The same question was on the 2012 exit poll asking, “What should happen to the 2010 health care law? Expand it? Repeal it?” As Table/Figure 6 illustrates, 51 percent of voters aged 65 and older were in favor of repealing the health care law, compared with 42 percent of voters aged 60-64. This is less than the 55 percent of votes from the same age-group in the 2010 midterm congressional election to repeal the law. In addition, in the 2012 election voters aged 45-59 were the age-group most in favor of repeal (56%), which is contrary to the 2010 midterm congressional election where the 65 and over age-group had the highest percent supporting repeal.
In line with Binstock’s (2009) suggestion to focus on partisan leanings, these findings reflect differences in views by cohort. Voters in the 65 and older age group and the younger boomers (45-59 age-group) both supported repeal of the health care law. As mentioned earlier, these two groups reached the age of majority during the Republican years. On the other hand, the 60-64 age-group, which consists of the older boomers, supported expanding the health care law. This group reached majority under a Democratic president.
Another health care question in the 2012 exit poll data asked, “Who would better handle Medicare? Obama or Romney?” Table/Figure 7 reveals a pattern similar to the results from the health care law question. The majority (52%) of the 65 and older age-group believed that Romney would handle Medicare better, compared to only 44 percent of the 60-64 age- group. Likewise, there was a slightly higher percent of people in the 45-59 age-group who felt that Romney would handle Medicare better; however, it was only a one percent difference. The response regarding Medicare from the 45-59 age-group is not a strong indicator that cohort effects are a factor. Yet, taken together with the data on the other health care questions, the argument becomes a bit more robust.
Overall, Binstock suggests that although race seems to be a greater predictor of voting behavior than age, the voting behaviors of the 65 and older age-group from the 2010 midterm congressional election were “affected by their perception that President Obama’s health care reform legislation would have negative consequences for health care paid for through the Medicare program” (Binstock, 2011, p. 415). Therefore, the older voters had the chance influence the outcome of the 2012 election to a greater extent than they have historically.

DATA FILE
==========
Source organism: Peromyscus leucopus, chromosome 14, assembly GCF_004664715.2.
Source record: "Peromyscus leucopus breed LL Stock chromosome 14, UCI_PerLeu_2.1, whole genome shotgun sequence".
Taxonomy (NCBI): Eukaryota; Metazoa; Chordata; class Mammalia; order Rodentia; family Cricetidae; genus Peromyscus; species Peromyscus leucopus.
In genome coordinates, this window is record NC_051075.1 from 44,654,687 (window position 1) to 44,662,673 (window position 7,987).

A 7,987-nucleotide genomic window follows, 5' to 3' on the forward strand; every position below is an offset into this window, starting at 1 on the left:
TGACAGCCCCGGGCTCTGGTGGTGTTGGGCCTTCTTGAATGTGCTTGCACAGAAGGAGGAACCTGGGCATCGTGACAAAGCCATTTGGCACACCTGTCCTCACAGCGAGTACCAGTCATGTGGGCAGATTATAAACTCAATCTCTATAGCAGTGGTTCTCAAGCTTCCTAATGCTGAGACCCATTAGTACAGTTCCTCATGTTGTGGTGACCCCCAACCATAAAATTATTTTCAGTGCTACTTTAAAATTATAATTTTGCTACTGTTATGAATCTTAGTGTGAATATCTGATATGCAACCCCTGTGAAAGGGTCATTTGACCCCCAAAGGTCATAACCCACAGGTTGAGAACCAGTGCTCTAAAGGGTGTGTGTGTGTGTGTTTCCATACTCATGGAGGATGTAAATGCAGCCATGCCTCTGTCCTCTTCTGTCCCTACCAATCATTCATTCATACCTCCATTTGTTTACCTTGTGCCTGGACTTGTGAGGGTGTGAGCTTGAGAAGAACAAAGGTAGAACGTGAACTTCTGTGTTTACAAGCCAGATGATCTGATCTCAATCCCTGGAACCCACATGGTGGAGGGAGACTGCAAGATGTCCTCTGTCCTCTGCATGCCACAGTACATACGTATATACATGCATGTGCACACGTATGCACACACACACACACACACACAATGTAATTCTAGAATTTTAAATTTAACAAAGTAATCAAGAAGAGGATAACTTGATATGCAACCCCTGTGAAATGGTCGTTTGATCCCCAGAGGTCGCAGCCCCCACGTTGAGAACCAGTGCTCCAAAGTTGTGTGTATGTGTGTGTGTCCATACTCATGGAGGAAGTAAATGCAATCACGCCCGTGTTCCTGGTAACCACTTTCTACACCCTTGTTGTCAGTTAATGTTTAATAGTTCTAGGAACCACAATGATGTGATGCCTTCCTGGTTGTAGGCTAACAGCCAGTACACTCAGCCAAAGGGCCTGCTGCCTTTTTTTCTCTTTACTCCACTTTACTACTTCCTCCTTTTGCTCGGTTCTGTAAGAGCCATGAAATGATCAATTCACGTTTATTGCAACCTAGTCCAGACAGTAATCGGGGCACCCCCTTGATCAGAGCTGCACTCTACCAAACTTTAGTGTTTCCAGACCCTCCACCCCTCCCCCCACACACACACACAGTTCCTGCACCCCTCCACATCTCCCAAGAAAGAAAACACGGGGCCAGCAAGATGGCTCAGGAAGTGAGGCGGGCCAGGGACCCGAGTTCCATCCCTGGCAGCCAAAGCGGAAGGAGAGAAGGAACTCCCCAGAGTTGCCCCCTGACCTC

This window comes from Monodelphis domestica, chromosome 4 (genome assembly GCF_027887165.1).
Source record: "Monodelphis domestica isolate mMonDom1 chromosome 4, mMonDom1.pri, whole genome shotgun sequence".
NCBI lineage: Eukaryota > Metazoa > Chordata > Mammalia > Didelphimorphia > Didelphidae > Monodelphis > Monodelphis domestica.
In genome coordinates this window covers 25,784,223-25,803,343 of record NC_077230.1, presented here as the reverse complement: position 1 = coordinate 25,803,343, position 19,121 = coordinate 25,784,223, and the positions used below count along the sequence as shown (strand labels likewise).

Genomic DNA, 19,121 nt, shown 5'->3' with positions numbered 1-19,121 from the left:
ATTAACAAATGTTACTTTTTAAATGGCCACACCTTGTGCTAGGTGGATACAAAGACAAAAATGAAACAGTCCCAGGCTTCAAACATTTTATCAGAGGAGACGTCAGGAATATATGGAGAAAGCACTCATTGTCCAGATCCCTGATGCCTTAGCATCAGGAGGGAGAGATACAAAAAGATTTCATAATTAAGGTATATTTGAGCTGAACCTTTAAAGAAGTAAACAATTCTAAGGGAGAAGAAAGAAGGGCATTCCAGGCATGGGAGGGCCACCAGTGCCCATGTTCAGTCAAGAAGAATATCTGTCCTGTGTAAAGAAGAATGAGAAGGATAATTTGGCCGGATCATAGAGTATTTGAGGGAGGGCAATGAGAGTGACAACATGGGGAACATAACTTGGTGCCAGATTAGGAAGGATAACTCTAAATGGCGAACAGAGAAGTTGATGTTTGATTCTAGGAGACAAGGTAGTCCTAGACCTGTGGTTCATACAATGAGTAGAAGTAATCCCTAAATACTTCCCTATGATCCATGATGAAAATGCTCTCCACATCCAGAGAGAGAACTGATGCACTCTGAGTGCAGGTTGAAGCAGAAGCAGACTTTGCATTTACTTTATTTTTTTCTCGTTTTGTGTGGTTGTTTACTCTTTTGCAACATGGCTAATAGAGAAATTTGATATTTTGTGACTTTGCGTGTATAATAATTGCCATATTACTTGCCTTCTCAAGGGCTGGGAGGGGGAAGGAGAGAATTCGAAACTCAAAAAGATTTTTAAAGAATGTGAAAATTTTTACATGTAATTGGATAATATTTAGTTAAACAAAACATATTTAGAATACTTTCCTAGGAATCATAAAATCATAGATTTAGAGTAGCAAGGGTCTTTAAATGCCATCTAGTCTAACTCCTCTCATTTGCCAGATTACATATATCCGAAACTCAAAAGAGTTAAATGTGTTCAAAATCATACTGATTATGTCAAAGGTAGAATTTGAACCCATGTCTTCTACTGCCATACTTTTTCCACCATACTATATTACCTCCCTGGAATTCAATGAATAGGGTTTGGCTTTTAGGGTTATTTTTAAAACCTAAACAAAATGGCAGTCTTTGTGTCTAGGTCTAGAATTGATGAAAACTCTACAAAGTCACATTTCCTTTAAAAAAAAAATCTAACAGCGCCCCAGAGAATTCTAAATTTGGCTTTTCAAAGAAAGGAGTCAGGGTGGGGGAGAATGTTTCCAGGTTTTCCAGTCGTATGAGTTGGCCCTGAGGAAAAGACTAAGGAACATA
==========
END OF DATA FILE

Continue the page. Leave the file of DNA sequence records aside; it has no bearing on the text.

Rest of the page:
Age-Groups and Race/Ethnicity by Region
The political history of the White South has been the focus of much debate over the past four decades. There are a variety of perspectives discussed in the literature regarding the partisan realignment in this region, which changed from being mostly Democratic in the pre- civil rights period, to being a majority Republican over the last several years. The most common debate today is whether the South remains politically exceptional. Southern exceptionalism has been defined as a unique social environment that is the “result of some underlying cultural framework, nurtured by the geographic setting, history, and socioeconomic relations” (Aistrup, 2010, p. 909), which generates different patterns of behavior among southerners when compared to other regions.
Some studies argue that the South is no longer unique (Aistrup, 2010; Shafer and Johnston, 2006), while other studies suggest that the political attitudes of the South remain distinctive (Hayes and McKee, 2008; Lewis-Beck, Jacoby, Norpoth, and Weisberg, 2008; Osborne, Sears, and Valentino, 2010). In this section, we use the regional results from the 2012 election to support the argument that the South continues to be politically exceptional.
Two general factors seem to lead to political realignments; one being change among party elites, and the other is shifting attitudes of the mass public (Valentino and Sears, 2005). In this case, the party elites changed their views on racial and other social issues. More specifically, “Democratic elites began to move to more liberal positions on noneconomic issues such as national defense or abortion in the 1970s, and the Reagan era heightened the distinctive economic conservatism of the Republican Party” (Valentino and Sears, 2005, p. 673).
In the early 1950s, the Democratic Party dominated over three-quarters of the Southern electorate; however, by 2002, it had declined to a meager twenty-six percent (Osborne et al., 2010). Osborne and colleagues (2010) suggest that political realignment occurred because, “White southerners have long been more conservative than Whites elsewhere in the nation, and they finally came to see that the Republican Party better represents their distinctive preferences…[and] partisanship has become aligned in a more consistent fashion with underlying ideological preferences” (p. 84-85).